The point is that children learn faster because they're spontaneous, non-brainwashed, non-conformist human beings ... their bain work trough the alpha stage
That's the brain stage when we learn a lot, we're curious, intelligent, spontanous and don't want to conform to other people and are proud af being what we're are and unique as we are
This stage is usually substituted by the betha stage when we become teen and then adult
The reason is not our brain or phisiological the reason is that we're brainwashed by capitalistic society in being conformistic human beings that act in the same manner and are free from all the fantasy, immagination and sense of awe that they had when they were younger
Even an adult can come back to the alpha state of mind but this require a non-conformist approach to life, and the power to fight against those who want to brainwash his/her and would like to tell him/her how life shouls be lived

That being said how an adult can learn fast as a child is
a matter of how this adult is still a genuine human being instead of a capitalistic society puppet

So that's the reason why many teachers believe that a certain arbitrary age could be a intrance for the piano learning, because they don't know that many teens and adults are able to fight against their brainwashing
In few words, they don't know that amongst a lot of asleep zombies there are people who has awaken

People that are tired of starring in the boring movie of the life that society first stole them and then give gradually to them so that they can believe that this society is giving them something special and that they can also thank for this instead of relizing that those rights were innately of their property
People who want to live their lives instead of starring in it

Anyway, come back to the in topic thread
15 yeard old is considered the age limit when one can start the piano as a complete beginner and still become a concert pianist or a piano teacher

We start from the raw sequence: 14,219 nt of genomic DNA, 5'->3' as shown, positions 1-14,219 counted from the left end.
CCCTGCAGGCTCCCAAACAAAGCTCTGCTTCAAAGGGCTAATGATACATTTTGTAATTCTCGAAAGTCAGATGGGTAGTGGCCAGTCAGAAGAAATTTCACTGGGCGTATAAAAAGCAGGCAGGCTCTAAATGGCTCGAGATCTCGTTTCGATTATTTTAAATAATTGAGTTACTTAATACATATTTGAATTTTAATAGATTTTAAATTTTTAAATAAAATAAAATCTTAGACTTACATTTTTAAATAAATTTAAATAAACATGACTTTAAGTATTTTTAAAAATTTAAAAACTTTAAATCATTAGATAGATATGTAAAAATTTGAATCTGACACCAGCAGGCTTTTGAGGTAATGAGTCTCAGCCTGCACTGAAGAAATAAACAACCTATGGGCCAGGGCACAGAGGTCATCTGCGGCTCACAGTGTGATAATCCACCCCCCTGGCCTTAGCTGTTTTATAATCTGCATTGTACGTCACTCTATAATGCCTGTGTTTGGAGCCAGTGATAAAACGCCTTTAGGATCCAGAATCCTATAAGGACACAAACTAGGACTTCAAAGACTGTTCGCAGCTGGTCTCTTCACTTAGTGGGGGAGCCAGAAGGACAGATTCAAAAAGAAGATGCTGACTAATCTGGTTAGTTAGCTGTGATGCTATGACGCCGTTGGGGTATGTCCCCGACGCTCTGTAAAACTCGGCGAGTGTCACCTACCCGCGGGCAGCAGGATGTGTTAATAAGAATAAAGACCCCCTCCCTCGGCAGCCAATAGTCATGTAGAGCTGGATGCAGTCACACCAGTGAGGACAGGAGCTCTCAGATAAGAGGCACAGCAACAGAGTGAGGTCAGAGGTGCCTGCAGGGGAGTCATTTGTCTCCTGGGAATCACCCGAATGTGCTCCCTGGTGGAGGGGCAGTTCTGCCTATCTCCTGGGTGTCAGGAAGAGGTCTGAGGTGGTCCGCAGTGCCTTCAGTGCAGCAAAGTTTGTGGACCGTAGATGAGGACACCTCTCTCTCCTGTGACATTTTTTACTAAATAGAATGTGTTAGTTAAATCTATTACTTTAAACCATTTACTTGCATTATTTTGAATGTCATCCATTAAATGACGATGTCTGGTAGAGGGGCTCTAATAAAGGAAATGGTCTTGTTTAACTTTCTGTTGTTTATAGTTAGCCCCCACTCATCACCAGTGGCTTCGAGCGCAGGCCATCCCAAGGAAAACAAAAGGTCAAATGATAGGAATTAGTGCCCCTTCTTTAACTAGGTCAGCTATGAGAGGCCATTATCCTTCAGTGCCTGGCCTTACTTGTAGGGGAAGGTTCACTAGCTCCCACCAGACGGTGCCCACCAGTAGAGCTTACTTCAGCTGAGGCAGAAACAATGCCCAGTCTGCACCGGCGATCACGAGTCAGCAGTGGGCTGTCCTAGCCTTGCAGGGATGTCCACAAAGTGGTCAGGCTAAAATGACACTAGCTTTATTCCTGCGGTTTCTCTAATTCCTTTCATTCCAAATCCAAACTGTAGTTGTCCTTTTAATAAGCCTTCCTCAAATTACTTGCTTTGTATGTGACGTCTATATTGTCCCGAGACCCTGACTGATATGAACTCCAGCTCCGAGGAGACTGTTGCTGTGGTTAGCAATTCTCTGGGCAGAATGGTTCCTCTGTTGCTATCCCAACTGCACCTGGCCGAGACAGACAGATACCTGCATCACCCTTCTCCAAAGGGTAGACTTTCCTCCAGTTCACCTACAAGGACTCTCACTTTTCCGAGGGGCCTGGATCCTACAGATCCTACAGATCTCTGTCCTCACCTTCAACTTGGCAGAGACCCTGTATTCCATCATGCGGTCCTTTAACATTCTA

Since at 15 many boys and girls have had already the chance to see and hear a piano they usually know first if they want to play piano or make music ther career
In fact when kids ask piano lessons spontaneously they're usually 9-11 years old
At 16 one is not believe to start piano as a complete beginner but there's no problem is one has already played the piano or studies the piano (also not seriously)

Of course that is what instruction system says but it doesn't mean it's true
Maybe someone can start as a beginner at 50 and become a concert pianist at 65
There are people who were not able to read and write (because of lack of education) at 60 and when they were 80 they had already get two Ph.D and published three books on quantum phisic
What these people (from Russia) had of special was the same state of mind of children, the alpha state, when you're free and really yourself and have no cultural and society limitation, fear, appression and conformistic capitalistic ideas
Meditation can help in this sense
I had my first mediation course when I was 10 years old and it was fantastic

Anyway, no ... 14 is not late
Forcing a child on the other hand to have piano lessons is a crime as he will probably counsciously hate music (without realizing it)

Daniel



"Sometimes I lie awake at night and ask "Why me?" Then a voice answers "Nothing personal, your name just happened to come up.""

Offline capei

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Re: A Begginer,
Reply #20 on: July 05, 2004, 10:12:31 AM
Actually, I think you should start young to learn piano. If you start learning older, you won't get it easily.
-Capei

Shagdac

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Re: A Begginer,
Reply #21 on: July 05, 2004, 12:36:25 PM
I agree completely with Daniel, that 14 or 15 is NOT too old. I also agree that it is easier as a child (generally speaking) to pick things up. I know this is particularily true with languages. I know many adults that learned several as a child very easily, but trying to learn a foreign language as an adult usually comes with more difficulty.